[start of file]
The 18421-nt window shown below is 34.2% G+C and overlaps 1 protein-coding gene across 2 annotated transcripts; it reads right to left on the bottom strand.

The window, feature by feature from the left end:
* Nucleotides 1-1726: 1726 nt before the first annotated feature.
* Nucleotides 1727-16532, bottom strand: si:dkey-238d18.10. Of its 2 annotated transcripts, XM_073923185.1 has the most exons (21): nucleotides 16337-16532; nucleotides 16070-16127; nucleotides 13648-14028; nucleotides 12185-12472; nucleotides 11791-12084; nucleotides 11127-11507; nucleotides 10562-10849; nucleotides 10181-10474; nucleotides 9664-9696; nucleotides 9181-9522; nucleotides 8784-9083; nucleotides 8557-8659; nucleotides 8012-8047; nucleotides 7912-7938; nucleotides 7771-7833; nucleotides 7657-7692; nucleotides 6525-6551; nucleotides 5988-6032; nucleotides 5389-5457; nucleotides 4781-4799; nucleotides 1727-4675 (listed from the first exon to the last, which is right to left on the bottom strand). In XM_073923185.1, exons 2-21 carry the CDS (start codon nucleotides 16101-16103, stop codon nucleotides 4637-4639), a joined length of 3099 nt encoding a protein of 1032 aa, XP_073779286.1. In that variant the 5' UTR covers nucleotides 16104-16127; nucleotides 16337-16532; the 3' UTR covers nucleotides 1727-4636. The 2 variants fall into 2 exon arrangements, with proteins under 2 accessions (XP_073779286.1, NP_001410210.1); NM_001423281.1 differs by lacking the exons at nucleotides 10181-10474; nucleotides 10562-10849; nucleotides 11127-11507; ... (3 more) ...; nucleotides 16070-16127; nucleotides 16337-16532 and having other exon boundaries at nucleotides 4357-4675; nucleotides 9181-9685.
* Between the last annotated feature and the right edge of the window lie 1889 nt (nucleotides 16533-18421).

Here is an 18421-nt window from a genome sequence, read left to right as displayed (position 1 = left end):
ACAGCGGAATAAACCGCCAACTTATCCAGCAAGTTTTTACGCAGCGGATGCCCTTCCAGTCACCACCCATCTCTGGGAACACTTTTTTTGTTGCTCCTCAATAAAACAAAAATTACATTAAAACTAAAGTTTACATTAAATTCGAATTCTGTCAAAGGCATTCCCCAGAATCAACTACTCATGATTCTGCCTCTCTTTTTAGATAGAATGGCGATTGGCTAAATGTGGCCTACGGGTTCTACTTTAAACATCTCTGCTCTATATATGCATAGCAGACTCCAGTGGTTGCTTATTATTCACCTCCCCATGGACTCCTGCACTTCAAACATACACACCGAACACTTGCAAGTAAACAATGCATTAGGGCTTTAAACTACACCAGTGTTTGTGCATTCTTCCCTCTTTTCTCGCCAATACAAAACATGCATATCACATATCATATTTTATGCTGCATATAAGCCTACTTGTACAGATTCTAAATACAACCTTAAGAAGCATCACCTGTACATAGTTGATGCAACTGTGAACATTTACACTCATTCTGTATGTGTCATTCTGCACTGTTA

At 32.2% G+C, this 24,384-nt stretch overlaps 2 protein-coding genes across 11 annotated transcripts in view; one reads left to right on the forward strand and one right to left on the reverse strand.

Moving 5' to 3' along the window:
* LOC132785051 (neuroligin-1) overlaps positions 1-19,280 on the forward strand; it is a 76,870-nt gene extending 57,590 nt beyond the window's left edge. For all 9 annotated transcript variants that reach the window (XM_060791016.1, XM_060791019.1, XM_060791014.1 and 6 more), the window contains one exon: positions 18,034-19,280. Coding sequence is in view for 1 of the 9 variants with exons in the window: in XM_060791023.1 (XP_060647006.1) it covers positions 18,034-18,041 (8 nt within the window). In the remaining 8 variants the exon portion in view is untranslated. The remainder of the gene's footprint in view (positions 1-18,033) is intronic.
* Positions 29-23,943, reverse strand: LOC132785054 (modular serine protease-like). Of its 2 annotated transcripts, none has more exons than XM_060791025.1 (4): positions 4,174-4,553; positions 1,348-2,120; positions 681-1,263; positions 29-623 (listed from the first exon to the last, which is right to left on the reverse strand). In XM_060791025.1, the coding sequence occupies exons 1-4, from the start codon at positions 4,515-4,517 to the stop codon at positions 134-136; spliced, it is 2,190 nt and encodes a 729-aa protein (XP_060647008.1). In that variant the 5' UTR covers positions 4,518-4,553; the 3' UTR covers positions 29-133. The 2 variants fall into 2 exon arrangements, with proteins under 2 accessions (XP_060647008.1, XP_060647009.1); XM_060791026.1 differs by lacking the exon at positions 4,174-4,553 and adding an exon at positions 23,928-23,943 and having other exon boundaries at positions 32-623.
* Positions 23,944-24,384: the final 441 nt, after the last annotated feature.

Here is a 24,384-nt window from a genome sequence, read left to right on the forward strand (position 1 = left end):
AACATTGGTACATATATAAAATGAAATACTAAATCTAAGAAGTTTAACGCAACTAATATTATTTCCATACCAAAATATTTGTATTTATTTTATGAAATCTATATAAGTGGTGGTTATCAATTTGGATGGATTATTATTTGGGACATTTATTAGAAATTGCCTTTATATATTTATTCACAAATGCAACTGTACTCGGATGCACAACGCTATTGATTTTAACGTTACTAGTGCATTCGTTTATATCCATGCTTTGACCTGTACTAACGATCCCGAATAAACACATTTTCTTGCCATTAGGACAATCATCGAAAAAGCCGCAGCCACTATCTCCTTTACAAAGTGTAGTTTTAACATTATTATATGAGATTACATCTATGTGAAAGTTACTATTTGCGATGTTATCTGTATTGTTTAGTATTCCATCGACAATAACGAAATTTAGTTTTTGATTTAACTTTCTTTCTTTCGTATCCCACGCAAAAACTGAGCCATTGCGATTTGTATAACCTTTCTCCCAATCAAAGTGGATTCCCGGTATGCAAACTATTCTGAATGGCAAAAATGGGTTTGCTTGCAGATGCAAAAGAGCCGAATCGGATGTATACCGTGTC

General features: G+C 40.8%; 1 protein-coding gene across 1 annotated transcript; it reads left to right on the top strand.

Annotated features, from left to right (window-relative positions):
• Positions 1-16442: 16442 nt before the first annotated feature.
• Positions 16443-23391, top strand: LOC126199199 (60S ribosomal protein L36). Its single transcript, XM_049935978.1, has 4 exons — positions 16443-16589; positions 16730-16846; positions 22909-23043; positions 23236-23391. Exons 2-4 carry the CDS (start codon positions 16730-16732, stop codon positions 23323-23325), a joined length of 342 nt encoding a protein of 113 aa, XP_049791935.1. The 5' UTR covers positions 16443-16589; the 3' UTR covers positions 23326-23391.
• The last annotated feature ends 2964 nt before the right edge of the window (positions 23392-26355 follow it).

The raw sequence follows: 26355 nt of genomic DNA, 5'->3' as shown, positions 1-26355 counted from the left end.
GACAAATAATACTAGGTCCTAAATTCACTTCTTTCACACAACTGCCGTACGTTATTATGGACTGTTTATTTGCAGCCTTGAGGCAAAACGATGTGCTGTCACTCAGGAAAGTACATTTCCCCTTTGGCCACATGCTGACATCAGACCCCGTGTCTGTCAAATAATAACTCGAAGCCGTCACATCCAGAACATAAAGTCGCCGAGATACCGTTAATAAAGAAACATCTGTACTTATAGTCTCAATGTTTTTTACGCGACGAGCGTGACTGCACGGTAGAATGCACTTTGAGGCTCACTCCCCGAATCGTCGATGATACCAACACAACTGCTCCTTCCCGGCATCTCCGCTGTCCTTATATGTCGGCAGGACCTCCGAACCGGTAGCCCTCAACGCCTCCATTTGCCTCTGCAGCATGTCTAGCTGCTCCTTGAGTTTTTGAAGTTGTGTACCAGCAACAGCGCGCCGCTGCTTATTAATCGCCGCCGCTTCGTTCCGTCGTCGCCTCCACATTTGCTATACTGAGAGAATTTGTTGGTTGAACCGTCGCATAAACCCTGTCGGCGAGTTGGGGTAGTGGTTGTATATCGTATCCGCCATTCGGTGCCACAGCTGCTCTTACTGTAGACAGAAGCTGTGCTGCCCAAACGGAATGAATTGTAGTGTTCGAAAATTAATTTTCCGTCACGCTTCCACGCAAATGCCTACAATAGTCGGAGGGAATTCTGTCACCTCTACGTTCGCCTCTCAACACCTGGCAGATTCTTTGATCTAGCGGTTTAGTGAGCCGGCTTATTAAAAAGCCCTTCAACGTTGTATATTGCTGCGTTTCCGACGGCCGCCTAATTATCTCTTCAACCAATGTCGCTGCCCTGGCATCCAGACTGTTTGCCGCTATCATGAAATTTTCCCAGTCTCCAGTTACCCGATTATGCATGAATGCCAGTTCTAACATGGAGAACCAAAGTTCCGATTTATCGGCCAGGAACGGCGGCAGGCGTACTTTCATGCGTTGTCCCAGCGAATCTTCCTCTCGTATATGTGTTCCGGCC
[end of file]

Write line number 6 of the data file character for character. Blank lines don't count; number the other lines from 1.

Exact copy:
Here is an 18421-nt window from a genome sequence, read left to right as displayed (position 1 = left end):